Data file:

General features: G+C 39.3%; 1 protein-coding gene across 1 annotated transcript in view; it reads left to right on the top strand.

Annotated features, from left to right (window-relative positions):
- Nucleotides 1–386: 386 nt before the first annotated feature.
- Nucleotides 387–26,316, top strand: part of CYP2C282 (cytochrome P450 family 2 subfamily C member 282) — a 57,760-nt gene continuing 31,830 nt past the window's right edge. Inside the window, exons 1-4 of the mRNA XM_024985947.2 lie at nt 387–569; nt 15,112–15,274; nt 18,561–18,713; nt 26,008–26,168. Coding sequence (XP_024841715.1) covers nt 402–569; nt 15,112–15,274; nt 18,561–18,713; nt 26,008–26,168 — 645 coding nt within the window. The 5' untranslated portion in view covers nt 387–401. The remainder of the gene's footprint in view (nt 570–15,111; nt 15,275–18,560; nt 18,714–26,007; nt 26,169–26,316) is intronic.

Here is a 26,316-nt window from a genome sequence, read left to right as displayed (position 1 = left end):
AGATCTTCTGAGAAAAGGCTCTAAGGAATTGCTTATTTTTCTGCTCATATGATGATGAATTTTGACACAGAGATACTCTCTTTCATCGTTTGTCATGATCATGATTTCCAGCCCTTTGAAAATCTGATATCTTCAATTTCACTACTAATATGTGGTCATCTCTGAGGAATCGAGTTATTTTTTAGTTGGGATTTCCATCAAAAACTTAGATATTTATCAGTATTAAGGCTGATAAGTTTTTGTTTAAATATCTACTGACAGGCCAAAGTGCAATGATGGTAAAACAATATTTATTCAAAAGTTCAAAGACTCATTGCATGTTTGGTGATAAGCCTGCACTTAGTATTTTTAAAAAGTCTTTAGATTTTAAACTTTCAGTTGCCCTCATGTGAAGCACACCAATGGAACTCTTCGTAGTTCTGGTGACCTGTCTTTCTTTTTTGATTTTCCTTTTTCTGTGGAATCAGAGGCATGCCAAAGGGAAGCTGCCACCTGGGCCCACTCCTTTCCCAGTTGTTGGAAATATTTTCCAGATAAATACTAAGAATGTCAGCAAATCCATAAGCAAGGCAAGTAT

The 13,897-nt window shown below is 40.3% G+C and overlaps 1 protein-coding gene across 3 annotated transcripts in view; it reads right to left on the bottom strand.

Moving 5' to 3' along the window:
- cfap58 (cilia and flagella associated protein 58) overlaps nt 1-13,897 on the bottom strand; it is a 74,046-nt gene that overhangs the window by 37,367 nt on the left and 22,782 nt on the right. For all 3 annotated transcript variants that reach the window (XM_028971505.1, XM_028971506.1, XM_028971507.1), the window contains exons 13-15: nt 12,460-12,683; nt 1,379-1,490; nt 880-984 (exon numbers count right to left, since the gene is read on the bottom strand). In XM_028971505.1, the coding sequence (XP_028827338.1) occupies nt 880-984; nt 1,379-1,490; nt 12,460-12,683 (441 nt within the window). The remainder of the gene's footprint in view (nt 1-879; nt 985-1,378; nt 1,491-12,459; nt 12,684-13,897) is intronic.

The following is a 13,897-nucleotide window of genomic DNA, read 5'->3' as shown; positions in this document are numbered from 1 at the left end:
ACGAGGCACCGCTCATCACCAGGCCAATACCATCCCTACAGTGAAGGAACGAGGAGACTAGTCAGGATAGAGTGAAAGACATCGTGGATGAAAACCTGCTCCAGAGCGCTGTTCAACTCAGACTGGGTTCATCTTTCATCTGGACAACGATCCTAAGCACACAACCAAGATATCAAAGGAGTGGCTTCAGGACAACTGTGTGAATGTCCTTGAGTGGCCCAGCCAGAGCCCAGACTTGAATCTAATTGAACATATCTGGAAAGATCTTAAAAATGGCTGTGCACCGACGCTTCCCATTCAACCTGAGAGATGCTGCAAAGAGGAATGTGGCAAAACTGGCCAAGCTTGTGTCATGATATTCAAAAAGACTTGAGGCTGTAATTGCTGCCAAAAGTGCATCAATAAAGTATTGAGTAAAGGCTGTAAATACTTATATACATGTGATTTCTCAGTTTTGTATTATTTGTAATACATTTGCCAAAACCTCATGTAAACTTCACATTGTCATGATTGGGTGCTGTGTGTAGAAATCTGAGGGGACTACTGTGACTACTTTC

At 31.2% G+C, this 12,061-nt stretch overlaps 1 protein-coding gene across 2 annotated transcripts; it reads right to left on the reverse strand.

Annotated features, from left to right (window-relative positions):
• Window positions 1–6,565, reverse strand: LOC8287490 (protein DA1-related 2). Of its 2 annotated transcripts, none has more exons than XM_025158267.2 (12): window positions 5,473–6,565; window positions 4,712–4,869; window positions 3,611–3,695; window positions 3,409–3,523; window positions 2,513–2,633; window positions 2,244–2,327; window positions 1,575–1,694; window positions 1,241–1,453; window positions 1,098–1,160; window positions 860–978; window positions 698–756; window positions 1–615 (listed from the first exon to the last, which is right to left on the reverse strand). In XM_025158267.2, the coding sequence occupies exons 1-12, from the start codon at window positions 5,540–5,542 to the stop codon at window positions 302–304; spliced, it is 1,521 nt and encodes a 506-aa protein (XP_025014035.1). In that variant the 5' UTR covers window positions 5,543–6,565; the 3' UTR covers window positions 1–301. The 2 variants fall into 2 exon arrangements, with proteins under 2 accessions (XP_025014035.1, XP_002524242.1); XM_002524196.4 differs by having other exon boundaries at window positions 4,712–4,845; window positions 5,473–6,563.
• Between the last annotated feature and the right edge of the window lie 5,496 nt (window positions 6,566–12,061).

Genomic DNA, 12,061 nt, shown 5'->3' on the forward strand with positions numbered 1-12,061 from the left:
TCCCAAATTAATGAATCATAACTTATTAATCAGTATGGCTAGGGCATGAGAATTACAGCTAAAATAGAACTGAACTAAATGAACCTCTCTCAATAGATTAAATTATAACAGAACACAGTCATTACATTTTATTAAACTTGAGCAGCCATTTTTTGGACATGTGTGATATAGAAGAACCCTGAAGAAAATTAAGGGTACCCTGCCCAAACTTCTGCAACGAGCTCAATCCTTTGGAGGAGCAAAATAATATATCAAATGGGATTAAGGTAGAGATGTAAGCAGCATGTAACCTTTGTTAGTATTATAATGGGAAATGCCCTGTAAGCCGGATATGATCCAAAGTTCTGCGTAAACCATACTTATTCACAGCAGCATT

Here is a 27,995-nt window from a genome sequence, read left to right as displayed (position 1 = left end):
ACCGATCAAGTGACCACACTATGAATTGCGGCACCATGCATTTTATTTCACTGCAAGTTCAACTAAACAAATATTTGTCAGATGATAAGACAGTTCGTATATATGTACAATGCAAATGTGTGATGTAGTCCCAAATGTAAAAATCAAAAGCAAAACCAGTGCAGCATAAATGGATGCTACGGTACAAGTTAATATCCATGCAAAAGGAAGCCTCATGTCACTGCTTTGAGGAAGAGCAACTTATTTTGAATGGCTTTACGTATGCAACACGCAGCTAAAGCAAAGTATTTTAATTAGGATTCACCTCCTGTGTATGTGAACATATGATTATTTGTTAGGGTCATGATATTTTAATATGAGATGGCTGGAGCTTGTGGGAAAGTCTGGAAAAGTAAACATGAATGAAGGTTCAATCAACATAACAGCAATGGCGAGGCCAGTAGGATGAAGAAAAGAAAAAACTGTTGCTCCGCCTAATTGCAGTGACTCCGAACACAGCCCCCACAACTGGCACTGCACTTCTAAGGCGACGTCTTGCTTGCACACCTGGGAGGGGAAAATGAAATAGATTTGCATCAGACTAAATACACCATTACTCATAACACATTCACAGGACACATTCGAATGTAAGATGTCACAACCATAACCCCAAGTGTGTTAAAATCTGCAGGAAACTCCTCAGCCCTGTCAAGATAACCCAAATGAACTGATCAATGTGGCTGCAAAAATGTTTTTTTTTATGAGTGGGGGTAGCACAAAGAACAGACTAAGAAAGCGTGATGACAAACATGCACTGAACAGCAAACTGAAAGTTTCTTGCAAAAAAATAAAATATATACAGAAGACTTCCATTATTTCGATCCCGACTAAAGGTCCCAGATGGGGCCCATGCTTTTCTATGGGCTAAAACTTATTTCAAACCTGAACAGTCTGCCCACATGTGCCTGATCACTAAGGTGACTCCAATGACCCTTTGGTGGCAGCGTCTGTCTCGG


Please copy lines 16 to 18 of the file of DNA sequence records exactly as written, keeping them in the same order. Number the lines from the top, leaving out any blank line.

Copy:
Genomic DNA, 12,061 nt, shown 5'->3' on the forward strand with positions numbered 1-12,061 from the left:
TCCCAAATTAATGAATCATAACTTATTAATCAGTATGGCTAGGGCATGAGAATTACAGCTAAAATAGAACTGAACTAAATGAACCTCTCTCAATAGATTAAATTATAACAGAACACAGTCATTACATTTTATTAAACTTGAGCAGCCATTTTTTGGACATGTGTGATATAGAAGAACCCTGAAGAAAATTAAGGGTACCCTGCCCAAACTTCTGCAACGAGCTCAATCCTTTGGAGGAGCAAAATAATATATCAAATGGGATTAAGGTAGAGATGTAAGCAGCATGTAACCTTTGTTAGTATTATAATGGGAAATGCCCTGTAAGCCGGATATGATCCAAAGTTCTGCGTAAACCATACTTATTCACAGCAGCATT

Here is a 27,995-nt window from a genome sequence, read left to right as displayed (position 1 = left end):